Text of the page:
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Europe's "Biggest Dino" Discovered in Spain

James Owen
for National Geographic News
December 21, 2006
 
A massive Jurassic-age dinosaur—the largest ever discovered in Europe—has been unearthed by Spanish fossil hunters.

Paleontologists from the Fundación Conjunto Paleontológico de Teruel-Dinópolis in Teruel uncovered parts of the giant creature's legs, skull, spine, and ribs in Riodeva in northern Spain (map of Spain).

The new species, Turiasaurus riodevensis, measured up to 120 feet (37 meters) in length and weighed as much as 48 tons—equivalent to the weight of seven adult male elephants—the researchers say.

The 150-million-year-old dinosaur is thought to represent a new type of sauropod, the group of long-necked plant-eaters with huge tails that were the largest animals ever to have walked Earth.

Other well-known sauropods include Apatosaurus (once called Brontosaurus), Brachiosaurus, and Diplodocus.

The team's findings, reported tomorrow in the journal Science, suggest Turiasaurus was comparable in size to fossil species from North and South America, where the world's largest known dinosaurs lived. (Related: "Giant Dinosaur Discovered in Argentina" [July 28, 2006].)

"The humerus—the long bone in the foreleg that runs from the shoulder to the elbow—was as large as an adult [human]," said Brooks Hanson, Science's deputy editor for physical sciences.

The study team says the 5.9-foot (1.8-meter) humerus almost measures up to that of Argentinosaurus, an estimated 100-ton, 125-foot-long (38-meter-long) sauropod from Argentina that is generally considered the planet's biggest dinosaur.

"Argentinosaurus has bigger vertebrae than Turiasaurus, but the limb bones are only slightly bigger than Turiasaurus," said lead researcher Rafael Royo-Torres.

Heavyweight Champion

Turiasaurus indeed claims the title of dinosaur heavyweight champion of Europe, concedes paleobiologist David Martill from the University of Portsmouth, England.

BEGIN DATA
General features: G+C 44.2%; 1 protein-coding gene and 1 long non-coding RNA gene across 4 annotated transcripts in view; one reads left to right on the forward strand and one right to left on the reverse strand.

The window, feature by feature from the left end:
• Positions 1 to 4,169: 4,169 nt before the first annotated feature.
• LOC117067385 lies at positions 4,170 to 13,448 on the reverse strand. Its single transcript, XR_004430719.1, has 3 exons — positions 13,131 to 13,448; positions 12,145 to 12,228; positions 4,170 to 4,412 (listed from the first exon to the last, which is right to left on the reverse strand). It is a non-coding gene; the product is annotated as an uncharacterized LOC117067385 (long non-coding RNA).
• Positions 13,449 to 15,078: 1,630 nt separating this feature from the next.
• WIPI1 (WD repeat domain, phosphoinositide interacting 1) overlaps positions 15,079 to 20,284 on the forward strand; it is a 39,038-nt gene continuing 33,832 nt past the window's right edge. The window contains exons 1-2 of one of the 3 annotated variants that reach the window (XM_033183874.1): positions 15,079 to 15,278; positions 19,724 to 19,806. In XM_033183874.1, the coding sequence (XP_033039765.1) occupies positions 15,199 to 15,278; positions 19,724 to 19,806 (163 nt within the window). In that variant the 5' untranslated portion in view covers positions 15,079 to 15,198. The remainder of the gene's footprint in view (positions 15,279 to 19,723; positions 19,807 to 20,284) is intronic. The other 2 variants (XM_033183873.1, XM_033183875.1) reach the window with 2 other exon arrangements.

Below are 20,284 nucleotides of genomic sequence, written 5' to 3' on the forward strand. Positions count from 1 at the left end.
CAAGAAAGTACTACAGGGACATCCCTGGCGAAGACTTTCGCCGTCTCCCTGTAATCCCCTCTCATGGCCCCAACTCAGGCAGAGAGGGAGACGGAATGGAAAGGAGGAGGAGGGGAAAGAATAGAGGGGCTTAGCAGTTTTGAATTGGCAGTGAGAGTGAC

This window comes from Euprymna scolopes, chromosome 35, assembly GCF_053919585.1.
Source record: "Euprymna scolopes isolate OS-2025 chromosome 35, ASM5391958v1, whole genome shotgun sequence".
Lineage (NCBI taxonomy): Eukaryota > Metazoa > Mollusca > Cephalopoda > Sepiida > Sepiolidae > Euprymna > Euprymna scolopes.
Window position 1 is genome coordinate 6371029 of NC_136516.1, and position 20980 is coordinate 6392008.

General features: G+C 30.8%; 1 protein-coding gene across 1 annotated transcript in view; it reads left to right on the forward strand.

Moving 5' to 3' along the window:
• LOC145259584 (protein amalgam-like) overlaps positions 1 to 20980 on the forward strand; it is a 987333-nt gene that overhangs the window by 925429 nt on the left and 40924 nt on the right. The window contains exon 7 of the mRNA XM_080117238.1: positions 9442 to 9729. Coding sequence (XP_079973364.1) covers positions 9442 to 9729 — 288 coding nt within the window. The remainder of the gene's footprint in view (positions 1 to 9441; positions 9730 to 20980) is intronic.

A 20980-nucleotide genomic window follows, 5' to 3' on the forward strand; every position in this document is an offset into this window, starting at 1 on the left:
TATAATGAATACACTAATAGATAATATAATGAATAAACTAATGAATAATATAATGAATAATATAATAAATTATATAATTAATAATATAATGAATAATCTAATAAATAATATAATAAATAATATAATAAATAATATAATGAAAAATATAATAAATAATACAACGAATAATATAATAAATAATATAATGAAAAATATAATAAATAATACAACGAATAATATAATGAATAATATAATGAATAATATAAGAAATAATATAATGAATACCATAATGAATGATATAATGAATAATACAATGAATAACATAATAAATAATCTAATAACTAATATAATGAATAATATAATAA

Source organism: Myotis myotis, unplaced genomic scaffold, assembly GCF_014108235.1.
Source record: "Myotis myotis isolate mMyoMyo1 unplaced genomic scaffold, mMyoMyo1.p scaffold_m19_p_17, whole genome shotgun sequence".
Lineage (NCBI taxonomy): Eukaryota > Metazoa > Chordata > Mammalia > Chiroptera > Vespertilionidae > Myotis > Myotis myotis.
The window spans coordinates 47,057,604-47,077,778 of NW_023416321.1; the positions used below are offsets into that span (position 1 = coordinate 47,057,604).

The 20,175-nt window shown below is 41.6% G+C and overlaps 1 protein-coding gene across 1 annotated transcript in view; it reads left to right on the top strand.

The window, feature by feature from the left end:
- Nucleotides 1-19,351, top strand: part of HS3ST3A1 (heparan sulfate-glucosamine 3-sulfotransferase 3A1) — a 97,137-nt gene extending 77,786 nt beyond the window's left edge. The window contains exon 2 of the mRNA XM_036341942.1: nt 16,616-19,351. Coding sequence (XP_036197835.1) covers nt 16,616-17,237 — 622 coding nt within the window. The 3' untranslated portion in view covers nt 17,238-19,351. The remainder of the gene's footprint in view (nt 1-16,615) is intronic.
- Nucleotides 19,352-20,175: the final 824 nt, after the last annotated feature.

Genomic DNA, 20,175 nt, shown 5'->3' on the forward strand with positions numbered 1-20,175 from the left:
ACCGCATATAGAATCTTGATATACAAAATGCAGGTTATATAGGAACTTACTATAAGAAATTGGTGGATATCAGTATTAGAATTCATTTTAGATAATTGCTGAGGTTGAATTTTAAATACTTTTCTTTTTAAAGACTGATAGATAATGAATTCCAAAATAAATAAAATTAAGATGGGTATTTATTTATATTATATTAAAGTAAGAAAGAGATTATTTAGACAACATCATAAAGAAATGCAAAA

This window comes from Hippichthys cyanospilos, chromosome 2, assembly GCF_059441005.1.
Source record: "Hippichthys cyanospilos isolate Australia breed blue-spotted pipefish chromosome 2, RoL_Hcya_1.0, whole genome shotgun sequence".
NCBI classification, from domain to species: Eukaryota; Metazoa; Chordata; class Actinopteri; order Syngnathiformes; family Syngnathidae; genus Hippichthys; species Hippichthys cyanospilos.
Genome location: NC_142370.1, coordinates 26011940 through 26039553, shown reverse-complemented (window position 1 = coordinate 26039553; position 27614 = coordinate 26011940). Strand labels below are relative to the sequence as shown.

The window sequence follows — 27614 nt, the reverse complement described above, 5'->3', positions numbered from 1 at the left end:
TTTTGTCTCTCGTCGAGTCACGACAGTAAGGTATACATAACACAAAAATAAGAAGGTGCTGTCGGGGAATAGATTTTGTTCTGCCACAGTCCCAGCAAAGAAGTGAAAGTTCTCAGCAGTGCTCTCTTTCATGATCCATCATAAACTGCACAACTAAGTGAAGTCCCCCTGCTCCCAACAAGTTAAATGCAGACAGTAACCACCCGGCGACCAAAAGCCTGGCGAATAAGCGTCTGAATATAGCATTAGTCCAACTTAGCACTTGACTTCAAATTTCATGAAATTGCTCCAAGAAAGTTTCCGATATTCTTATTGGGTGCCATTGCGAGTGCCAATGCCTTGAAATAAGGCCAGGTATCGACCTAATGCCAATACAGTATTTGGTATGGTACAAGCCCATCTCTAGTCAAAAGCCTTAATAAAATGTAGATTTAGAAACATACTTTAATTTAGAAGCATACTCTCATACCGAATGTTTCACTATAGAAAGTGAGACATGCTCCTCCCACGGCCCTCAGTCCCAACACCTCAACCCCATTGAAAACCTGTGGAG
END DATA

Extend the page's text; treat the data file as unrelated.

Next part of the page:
He was one of the team that identified Europe's former biggest dinosaur in 2004 from a vertebra more than a meter (3.3 feet) long found on the Isle of Wight in southern England (United Kingdom map).

That find, a huge brachiosaur sauropod, measured at least 65 feet (20 meters) in length and weighed up to 40 tons.

"We knew that the Spanish had come up with a big animal and suspected they may well beat us," Martill said. "I think they have. We're second fiddle now."

Roaming the Continent

Turiasaurus belongs to a new branch of basal sauropods that had more primitive limb and bone structures than other giant species, the Spanish research team says.

These features include "primitive vertebrae with solid bone inside," Royo-Torres said, "while [brachiosaurs] had spongy bone."

He says the dinosaur shows that these sauropods originated in Europe 160 million years ago and that at least one of these more primitive sauropods "achieved gigantic size" independently of those found in other continents.

The new dinosaur had a claw on its pes, or hoof, the size of an American football, the researchers add.

The shape and worn state of its fossil teeth also indicate the herbivore ate hard vegetation, Royo-Torres said.

These teeth are similar to those found in France, Portugal, and England, suggesting Turiasaurus or closely related species of giant sauropods roamed other parts of Europe during the Jurassic period, the team says.

"I don't think there was any problem getting from Spain to England in those days," said Martill, of the University of Portsmouth.

"We're finding the dinosaurs that are turning up in Spain are the same species of dinosaurs that we're turning up here in England."

More on the Way?

Martill says the Spanish discovery suggests Europe had massive sauropods to match the size of those known from the New World.

"I'm sure that eventually we'll be turning up dinosaurs as big as the biggest," he said. "It's just that little bit of luck is needed.

"One of the reasons why perhaps we're not getting so many [in Europe] is that we don't have huge expanses of badlands like you have in North America and Argentina," Martill added.

"The amount of outcrop for us to look at is really quite small. Whereas if you go to Argentina you've got about 1,000 kilometers [620 miles] of badlands along the foot of the Andes, so you've got a much better chance of turning up remains."

Instead of finding a new dinosaur in Europe every year, he said, "we find bits of one every 10 years, so perhaps we've got to wait a bit longer before we find the real giants."

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